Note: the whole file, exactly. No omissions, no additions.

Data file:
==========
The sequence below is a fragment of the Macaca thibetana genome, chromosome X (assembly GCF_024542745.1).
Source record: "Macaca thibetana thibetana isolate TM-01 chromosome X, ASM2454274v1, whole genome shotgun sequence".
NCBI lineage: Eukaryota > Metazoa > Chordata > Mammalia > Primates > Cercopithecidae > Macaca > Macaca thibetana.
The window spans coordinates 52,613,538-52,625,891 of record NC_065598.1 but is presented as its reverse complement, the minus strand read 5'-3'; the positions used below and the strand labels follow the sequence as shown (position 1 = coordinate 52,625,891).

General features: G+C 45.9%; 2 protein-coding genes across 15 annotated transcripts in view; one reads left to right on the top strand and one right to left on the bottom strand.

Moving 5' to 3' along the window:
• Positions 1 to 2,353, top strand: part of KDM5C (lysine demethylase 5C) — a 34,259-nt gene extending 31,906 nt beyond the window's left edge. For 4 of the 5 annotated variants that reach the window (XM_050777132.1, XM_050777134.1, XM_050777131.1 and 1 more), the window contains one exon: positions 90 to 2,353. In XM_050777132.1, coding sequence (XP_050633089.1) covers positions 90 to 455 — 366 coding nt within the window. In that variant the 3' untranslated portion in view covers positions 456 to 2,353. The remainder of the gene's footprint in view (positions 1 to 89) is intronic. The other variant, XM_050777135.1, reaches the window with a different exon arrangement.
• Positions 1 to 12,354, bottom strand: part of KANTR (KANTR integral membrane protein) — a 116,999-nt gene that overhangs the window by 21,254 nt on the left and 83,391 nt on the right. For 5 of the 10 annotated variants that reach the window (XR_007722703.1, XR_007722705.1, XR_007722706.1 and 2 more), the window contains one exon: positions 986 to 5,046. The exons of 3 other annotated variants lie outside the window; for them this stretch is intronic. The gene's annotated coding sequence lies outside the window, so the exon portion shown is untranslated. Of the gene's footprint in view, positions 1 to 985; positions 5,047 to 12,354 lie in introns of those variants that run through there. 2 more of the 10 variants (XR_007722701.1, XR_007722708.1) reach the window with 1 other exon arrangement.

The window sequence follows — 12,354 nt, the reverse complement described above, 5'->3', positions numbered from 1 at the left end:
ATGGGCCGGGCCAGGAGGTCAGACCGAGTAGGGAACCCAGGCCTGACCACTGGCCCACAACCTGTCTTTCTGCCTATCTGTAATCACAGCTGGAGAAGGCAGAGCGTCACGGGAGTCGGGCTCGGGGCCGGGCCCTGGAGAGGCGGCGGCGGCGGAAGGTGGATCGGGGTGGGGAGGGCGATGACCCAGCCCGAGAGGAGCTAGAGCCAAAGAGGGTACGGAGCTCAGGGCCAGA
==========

The sequence below is a fragment of the Macaca thibetana genome, chromosome X (assembly GCF_024542745.1).
Source record: "Macaca thibetana thibetana isolate TM-01 chromosome X, ASM2454274v1, whole genome shotgun sequence".
NCBI lineage: Eukaryota > Metazoa > Chordata > Mammalia > Primates > Cercopithecidae > Macaca > Macaca thibetana.
The window spans coordinates 52,613,538-52,625,891 of record NC_065598.1 but is presented as its reverse complement, the minus strand read 5'-3'; the positions used below and the strand labels follow the sequence as shown (position 1 = coordinate 52,625,891).

General features: G+C 45.9%; 2 protein-coding genes across 15 annotated transcripts in view; one reads left to right on the top strand and one right to left on the bottom strand.

Moving 5' to 3' along the window:
• Positions 1 to 2,353, top strand: part of KDM5C (lysine demethylase 5C) — a 34,259-nt gene extending 31,906 nt beyond the window's left edge. For 4 of the 5 annotated variants that reach the window (XM_050777132.1, XM_050777134.1, XM_050777131.1 and 1 more), the window contains one exon: positions 90 to 2,353. In XM_050777132.1, coding sequence (XP_050633089.1) covers positions 90 to 455 — 366 coding nt within the window. In that variant the 3' untranslated portion in view covers positions 456 to 2,353. The remainder of the gene's footprint in view (positions 1 to 89) is intronic. The other variant, XM_050777135.1, reaches the window with a different exon arrangement.
• Positions 1 to 12,354, bottom strand: part of KANTR (KANTR integral membrane protein) — a 116,999-nt gene that overhangs the window by 21,254 nt on the left and 83,391 nt on the right. For 5 of the 10 annotated variants that reach the window (XR_007722703.1, XR_007722705.1, XR_007722706.1 and 2 more), the window contains one exon: positions 986 to 5,046. The exons of 3 other annotated variants lie outside the window; for them this stretch is intronic. The gene's annotated coding sequence lies outside the window, so the exon portion shown is untranslated. Of the gene's footprint in view, positions 1 to 985; positions 5,047 to 12,354 lie in introns of those variants that run through there. 2 more of the 10 variants (XR_007722701.1, XR_007722708.1) reach the window with 1 other exon arrangement.

The window sequence follows — 12,354 nt, the reverse complement described above, 5'->3', positions numbered from 1 at the left end:
ATGGGCCGGGCCAGGAGGTCAGACCGAGTAGGGAACCCAGGCCTGACCACTGGCCCACAACCTGTCTTTCTGCCTATCTGTAATCACAGCTGGAGAAGGCAGAGCGTCACGGGAGTCGGGCTCGGGGCCGGGCCCTGGAGAGGCGGCGGCGGCGGAAGGTGGATCGGGGTGGGGAGGGCGATGACCCAGCCCGAGAGGAGCTAGAGCCAAAGAGGGTACGGAGCTCAGGGCCAGA